|| 要旨トップ | 目次 |||日本生態学会第63回全国大会 (2016年3月、仙台) 講演要旨
一般講演（口頭発表） E2-21 (Oral presentation)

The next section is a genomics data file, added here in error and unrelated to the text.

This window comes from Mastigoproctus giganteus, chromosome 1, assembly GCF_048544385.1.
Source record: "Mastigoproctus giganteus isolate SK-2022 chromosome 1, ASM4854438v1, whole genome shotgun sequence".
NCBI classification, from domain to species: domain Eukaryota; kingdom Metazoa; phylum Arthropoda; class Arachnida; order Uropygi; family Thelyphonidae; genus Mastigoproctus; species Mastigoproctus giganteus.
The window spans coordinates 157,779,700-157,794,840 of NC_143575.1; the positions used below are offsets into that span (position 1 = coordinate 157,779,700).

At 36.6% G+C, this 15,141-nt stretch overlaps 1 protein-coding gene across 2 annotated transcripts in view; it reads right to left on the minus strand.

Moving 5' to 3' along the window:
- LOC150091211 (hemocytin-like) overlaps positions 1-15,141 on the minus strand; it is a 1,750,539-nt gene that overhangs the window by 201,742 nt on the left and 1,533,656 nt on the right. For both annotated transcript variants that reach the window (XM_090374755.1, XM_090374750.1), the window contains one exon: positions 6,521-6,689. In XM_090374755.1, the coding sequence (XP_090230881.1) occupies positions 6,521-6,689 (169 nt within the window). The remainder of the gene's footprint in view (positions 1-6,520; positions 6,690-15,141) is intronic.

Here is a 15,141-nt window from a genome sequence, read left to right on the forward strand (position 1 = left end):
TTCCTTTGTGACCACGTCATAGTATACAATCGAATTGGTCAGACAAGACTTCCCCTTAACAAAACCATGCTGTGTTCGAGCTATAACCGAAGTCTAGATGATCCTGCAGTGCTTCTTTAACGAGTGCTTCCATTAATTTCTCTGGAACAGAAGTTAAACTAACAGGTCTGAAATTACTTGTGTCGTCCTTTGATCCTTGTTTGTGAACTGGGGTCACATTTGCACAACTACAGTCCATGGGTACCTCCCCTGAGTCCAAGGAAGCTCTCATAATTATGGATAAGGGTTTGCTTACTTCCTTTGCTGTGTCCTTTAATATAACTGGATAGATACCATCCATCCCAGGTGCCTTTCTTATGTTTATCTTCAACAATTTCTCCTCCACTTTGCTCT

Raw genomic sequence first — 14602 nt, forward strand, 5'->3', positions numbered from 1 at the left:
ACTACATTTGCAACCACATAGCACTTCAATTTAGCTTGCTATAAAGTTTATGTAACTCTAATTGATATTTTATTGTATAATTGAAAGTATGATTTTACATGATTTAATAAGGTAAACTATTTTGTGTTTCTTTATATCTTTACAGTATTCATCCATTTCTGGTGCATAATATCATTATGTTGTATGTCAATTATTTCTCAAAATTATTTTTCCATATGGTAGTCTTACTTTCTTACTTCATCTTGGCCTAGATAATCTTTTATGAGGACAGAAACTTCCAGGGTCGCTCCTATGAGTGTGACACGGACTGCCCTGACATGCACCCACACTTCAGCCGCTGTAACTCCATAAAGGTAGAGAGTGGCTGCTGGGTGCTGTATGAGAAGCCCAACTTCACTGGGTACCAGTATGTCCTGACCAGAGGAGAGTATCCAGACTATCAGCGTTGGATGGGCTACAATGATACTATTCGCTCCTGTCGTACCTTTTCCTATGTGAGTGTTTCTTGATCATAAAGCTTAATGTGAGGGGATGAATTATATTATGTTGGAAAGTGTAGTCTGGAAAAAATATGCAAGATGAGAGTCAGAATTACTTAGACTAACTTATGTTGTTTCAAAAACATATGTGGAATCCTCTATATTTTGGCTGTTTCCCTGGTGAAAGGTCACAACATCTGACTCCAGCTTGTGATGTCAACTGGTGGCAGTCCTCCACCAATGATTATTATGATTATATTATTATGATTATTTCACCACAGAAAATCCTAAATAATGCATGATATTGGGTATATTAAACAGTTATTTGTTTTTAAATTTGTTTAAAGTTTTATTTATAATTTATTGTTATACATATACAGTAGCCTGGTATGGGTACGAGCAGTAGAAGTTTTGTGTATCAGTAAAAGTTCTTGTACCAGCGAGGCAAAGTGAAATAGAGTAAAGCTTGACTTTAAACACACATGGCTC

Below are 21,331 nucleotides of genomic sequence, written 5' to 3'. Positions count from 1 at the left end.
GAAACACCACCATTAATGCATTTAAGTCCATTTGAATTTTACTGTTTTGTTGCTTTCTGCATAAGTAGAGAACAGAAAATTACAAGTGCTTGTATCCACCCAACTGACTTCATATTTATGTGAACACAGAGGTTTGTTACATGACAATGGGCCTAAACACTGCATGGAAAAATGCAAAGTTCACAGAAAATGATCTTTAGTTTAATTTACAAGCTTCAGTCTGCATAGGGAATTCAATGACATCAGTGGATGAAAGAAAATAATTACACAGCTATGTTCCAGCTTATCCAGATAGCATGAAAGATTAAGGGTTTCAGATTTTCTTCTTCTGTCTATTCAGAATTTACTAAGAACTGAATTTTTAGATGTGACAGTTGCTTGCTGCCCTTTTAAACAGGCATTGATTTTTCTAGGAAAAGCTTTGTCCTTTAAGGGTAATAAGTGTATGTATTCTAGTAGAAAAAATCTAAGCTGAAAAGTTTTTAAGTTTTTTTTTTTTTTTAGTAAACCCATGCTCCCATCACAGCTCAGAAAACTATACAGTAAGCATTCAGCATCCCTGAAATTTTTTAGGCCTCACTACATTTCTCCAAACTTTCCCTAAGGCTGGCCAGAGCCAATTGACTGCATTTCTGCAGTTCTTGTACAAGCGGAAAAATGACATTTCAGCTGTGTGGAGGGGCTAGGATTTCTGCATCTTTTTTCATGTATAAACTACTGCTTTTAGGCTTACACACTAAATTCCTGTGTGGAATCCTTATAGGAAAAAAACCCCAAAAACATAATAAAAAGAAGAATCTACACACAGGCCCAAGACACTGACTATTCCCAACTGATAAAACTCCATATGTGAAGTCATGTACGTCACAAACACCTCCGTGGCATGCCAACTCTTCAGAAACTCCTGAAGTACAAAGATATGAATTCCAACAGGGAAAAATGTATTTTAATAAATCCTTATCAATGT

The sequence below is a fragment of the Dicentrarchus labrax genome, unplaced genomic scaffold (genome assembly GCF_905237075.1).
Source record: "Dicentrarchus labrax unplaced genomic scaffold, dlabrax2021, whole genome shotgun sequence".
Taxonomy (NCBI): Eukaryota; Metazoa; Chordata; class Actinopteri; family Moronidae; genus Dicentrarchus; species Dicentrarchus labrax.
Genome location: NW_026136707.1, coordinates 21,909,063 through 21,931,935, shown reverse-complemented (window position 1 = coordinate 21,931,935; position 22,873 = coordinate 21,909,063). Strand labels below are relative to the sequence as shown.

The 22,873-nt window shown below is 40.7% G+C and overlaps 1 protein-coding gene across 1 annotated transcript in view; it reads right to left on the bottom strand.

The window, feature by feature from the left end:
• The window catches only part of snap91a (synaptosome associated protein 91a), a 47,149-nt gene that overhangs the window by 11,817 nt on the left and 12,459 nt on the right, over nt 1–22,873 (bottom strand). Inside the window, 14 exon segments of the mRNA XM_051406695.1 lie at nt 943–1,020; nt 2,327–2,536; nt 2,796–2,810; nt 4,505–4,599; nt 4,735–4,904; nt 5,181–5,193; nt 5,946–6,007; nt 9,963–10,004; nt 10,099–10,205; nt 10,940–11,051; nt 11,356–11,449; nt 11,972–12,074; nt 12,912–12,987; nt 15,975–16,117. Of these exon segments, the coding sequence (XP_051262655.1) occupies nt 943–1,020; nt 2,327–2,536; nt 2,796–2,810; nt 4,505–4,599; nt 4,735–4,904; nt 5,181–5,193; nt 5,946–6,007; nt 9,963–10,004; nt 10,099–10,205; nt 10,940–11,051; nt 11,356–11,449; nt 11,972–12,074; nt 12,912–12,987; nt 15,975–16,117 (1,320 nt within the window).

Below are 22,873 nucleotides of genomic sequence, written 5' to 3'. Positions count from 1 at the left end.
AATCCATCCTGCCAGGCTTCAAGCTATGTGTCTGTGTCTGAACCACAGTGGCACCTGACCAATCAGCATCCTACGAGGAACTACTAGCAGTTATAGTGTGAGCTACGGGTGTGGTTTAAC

In theory stronger intra-specific competition in comparison to inter-specific competition can lead to species coexistence. Also theoretically, strong intra-specific competition can lower the population density and thereby increase the extinction risk, especially under the presence of interspecific competition, and therefore can hinder the evolution of extreme selfish traits. Therefore the effect of intraspecific competition on the population-level performance is an important question in eco-evolutionary interaction. In social insects, intraspecific competition can take two forms, inter-colony and intra-colony ones. A bulk of sociobiological studies in social insects both empirically and theoretically showed general importance of the latter type. However, the effect of such intra-colony competition or social conflict on the group performance is still largely unknown. Here we review our resent studies on two ant species, Diacamma sp. and Pristomyrmex puctatus, in which we empirically showed how selfish social conflicts negatively affect their colony performance.